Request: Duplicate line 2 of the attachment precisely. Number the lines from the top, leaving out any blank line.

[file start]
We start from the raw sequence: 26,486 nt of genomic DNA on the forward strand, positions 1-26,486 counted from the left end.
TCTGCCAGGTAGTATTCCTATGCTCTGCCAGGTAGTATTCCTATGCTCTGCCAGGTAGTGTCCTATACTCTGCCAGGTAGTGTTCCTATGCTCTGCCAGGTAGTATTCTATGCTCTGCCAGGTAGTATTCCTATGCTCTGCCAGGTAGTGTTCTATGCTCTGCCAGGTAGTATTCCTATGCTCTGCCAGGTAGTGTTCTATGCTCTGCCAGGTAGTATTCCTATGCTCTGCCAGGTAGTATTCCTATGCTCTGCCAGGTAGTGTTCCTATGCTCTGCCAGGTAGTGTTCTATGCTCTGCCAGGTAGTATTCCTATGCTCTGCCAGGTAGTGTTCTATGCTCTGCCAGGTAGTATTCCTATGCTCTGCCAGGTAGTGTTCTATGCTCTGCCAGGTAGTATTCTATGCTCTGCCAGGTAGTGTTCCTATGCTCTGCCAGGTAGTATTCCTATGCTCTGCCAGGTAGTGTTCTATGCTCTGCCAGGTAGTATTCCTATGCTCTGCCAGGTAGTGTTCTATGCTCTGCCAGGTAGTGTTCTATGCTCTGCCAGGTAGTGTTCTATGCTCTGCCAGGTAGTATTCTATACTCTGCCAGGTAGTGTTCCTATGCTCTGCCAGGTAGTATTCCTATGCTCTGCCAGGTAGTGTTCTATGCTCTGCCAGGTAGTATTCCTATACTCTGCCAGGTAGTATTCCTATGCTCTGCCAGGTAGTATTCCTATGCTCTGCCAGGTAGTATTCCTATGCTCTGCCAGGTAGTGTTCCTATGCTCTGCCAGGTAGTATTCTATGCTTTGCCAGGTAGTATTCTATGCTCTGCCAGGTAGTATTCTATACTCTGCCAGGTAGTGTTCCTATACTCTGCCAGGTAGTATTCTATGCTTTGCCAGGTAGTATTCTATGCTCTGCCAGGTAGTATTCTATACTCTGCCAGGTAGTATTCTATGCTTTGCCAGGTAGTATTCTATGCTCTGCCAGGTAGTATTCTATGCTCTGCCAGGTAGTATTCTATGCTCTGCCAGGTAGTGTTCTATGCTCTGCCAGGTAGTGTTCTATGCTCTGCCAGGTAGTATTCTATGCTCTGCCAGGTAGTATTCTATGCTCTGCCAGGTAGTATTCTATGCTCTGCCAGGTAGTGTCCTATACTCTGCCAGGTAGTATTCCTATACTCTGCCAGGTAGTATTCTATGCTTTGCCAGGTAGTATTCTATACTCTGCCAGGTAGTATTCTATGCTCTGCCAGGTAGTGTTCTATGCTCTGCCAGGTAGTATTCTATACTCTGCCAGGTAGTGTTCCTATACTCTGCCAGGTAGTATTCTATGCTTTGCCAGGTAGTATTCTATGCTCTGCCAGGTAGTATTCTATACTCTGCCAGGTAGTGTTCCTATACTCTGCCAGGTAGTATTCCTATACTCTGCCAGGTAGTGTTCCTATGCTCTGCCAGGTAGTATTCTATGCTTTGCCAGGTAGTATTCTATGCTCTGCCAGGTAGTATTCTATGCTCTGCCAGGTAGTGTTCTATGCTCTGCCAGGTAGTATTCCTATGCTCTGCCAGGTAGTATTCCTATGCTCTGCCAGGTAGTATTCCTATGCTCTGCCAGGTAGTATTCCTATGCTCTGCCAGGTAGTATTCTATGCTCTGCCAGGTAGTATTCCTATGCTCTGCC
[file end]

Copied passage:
TCTGCCAGGTAGTATTCCTATGCTCTGCCAGGTAGTATTCCTATGCTCTGCCAGGTAGTGTCCTATACTCTGCCAGGTAGTGTTCCTATGCTCTGCCAGGTAGTATTCTATGCTCTGCCAGGTAGTATTCCTATGCTCTGCCAGGTAGTGTTCTATGCTCTGCCAGGTAGTATTCCTATGCTCTGCCAGGTAGTGTTCTATGCTCTGCCAGGTAGTATTCCTATGCTCTGCCAGGTAGTATTCCTATGCTCTGCCAGGTAGTGTTCCTATGCTCTGCCAGGTAGTGTTCTATGCTCTGCCAGGTAGTATTCCTATGCTCTGCCAGGTAGTGTTCTATGCTCTGCCAGGTAGTATTCCTATGCTCTGCCAGGTAGTGTTCTATGCTCTGCCAGGTAGTATTCTATGCTCTGCCAGGTAGTGTTCCTATGCTCTGCCAGGTAGTATTCCTATGCTCTGCCAGGTAGTGTTCTATGCTCTGCCAGGTAGTATTCCTATGCTCTGCCAGGTAGTGTTCTATGCTCTGCCAGGTAGTGTTCTATGCTCTGCCAGGTAGTGTTCTATGCTCTGCCAGGTAGTATTCTATACTCTGCCAGGTAGTGTTCCTATGCTCTGCCAGGTAGTATTCCTATGCTCTGCCAGGTAGTGTTCTATGCTCTGCCAGGTAGTATTCCTATACTCTGCCAGGTAGTATTCCTATGCTCTGCCAGGTAGTATTCCTATGCTCTGCCAGGTAGTATTCCTATGCTCTGCCAGGTAGTGTTCCTATGCTCTGCCAGGTAGTATTCTATGCTTTGCCAGGTAGTATTCTATGCTCTGCCAGGTAGTATTCTATACTCTGCCAGGTAGTGTTCCTATACTCTGCCAGGTAGTATTCTATGCTTTGCCAGGTAGTATTCTATGCTCTGCCAGGTAGTATTCTATACTCTGCCAGGTAGTATTCTATGCTTTGCCAGGTAGTATTCTATGCTCTGCCAGGTAGTATTCTATGCTCTGCCAGGTAGTATTCTATGCTCTGCCAGGTAGTGTTCTATGCTCTGCCAGGTAGTGTTCTATGCTCTGCCAGGTAGTATTCTATGCTCTGCCAGGTAGTATTCTATGCTCTGCCAGGTAGTATTCTATGCTCTGCCAGGTAGTGTCCTATACTCTGCCAGGTAGTATTCCTATACTCTGCCAGGTAGTATTCTATGCTTTGCCAGGTAGTATTCTATACTCTGCCAGGTAGTATTCTATGCTCTGCCAGGTAGTGTTCTATGCTCTGCCAGGTAGTATTCTATACTCTGCCAGGTAGTGTTCCTATACTCTGCCAGGTAGTATTCTATGCTTTGCCAGGTAGTATTCTATGCTCTGCCAGGTAGTATTCTATACTCTGCCAGGTAGTGTTCCTATACTCTGCCAGGTAGTATTCCTATACTCTGCCAGGTAGTGTTCCTATGCTCTGCCAGGTAGTATTCTATGCTTTGCCAGGTAGTATTCTATGCTCTGCCAGGTAGTATTCTATGCTCTGCCAGGTAGTGTTCTATGCTCTGCCAGGTAGTATTCCTATGCTCTGCCAGGTAGTATTCCTATGCTCTGCCAGGTAGTATTCCTATGCTCTGCCAGGTAGTATTCCTATGCTCTGCCAGGTAGTATTCTATGCTCTGCCAGGTAGTATTCCTATGCTCTGCC